By Paula Schlueter Ross
Back from a weeklong visit to Tanzania, East Africa, the Rev. Dr. Scott R. Murray says he was “blessed” to see how efforts to eradicate malaria in Africa are making progress. In that country, malaria deaths are down by 60 percent, according to officials at the Tanzania Ministry of Health, which Murray visited as part of a Lutheran Malaria Initiative (LMI) delegation.
Murray, senior pastor of Memorial Lutheran Church in Houston and LCMS fifth vice-president, represented LCMS President Rev. Dr. Matthew C. Harrison on the LMI portion of his Aug. 8-16 trip to Tanzania. The LMI delegation included eight U.S. Senate staff members along with representatives from the United Nations Foundation; The Global Fund to Fight AIDS, TB and Malaria; and Lutheran World Relief, Baltimore.
The group visited LMI-funded projects in northern Tanzania, including a clinic in Ruvu Parish — a remote or “last-mile” area more than 20 miles from the closest paved road — where many Masai and Swahili-speaking locals are routinely treated for malaria.
Murray said the Senate staffers on the LMI visit — whom he described as “young, very passionate about what they’re doing, very sensible, very committed to the causes [and] important” to the senators they serve — “were really impressed by the last-mile delivery system” for treating malaria patients in Tanzania.
It was very gratifying, he said, “to go through [the local] clinic and see [the Tanzanians'] delight at having instant malaria tests instead of having to look through a microscope” to detect the life-threatening disease. The quick test uses a drop of blood and takes just 15 minutes for a result, he said, so more patients can be seen and treated in less time and with better accuracy than with less-modern diagnostic methods.
Also in Ruvu, the LMI visitors were treated to skits performed by local children who acted out being sick with malaria, what to do if you have it, and how to prevent it — such as sleeping under bed nets so that you won’t get bitten by mosquitoes that spread malaria.
Each $10 donation to LMI can provide one bed net, said Murray, and he encouraged LCMS congregations to become LMI supporters if they’re not already. His congregation, Memorial, Houston, and its elementary school displayed one of the nets for a special chapel offering last year and received more than $6,000 in contributions for LMI. That translates into 600 nets to save children’s lives, Murray said.
While in Africa, the pastor also visited the mother of one of his congregation members in Moshi, Tanzania, and toured mission churches founded by German missionaries in the highlands. Those early churches were planted in the hills, Murray said, to escape the heat and mosquitoes — and disease — even back then, some 100 years ago.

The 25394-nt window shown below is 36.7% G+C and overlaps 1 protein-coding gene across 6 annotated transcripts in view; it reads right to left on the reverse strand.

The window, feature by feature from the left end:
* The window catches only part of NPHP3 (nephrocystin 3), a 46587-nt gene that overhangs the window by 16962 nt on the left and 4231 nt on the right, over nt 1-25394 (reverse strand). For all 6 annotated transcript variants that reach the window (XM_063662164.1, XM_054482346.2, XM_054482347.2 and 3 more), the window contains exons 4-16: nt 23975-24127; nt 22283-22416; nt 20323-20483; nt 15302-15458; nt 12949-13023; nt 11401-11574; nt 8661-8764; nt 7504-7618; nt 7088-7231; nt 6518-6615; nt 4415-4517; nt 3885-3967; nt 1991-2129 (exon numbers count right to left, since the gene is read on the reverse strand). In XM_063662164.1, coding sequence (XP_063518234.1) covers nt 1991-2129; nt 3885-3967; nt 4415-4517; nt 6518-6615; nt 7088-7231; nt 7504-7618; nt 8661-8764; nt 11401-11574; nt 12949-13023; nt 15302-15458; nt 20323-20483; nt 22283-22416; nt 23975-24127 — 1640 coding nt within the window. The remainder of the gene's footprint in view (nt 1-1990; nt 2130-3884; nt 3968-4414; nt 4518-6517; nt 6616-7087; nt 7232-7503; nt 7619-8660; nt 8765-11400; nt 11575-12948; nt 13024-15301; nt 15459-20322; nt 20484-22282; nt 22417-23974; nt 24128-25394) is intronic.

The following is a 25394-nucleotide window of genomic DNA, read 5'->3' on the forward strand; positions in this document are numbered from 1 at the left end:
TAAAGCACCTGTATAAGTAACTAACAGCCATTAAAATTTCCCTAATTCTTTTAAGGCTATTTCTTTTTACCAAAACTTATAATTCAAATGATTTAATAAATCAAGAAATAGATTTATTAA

“To meet and to get to know the people of Tanzania was a delight,” said Murray, whose congregation in Houston includes about 50 Tanzanian members. He met with them before the trip to ask how malaria had affected their lives in Africa, and discovered that they all knew people who had been affected by the disease.
They also “were thrilled,” he added, “to find out that I was going to be able to see their home country, about which they’re very proud.”
Murray said the overseas trip had a twofold result that will “have an impact with my Tanzanian community” while also giving him an invaluable opportunity to “see the willingness and sacrifice of Lutheran people in Tanzania offering human care in some very difficult circumstances and providing the care necessary to save lives.”
LMI is now closer to his heart, he said, since he has seen its positive impact: “This is such a fabulous project. Your gift to the Lutheran Malaria Initiative saves lives. And it makes such a difference.”
Those who will benefit the most are children, he added. If a child gets malaria during the rainy season, when crops are at their peak, families may put off taking their sick children to a hospital because it means several days away from the farm and a possible loss of harvested produce.
“If we can keep the children, especially, from getting the disease in these rural places, then their chance of survival is heightened dramatically,” Murray told Reporter. “So if we love children — I mean, as Lutherans … we’re for life — this is the most wonderful way, easiest way, with this delivery system, to keep them alive.”
Lutheran Malaria Initiative is the partnership of the LCMS and Lutheran World Relief, Baltimore, that seeks to mobilize U.S. Lutherans in the global effort to eliminate malaria deaths in Africa by 2015. LMI is made possible through support from the United Nations Foundation. To learn more, visit www.lcms.org/lmi or www.lutheranmalaria.org.
Posted Sept. 27, 2012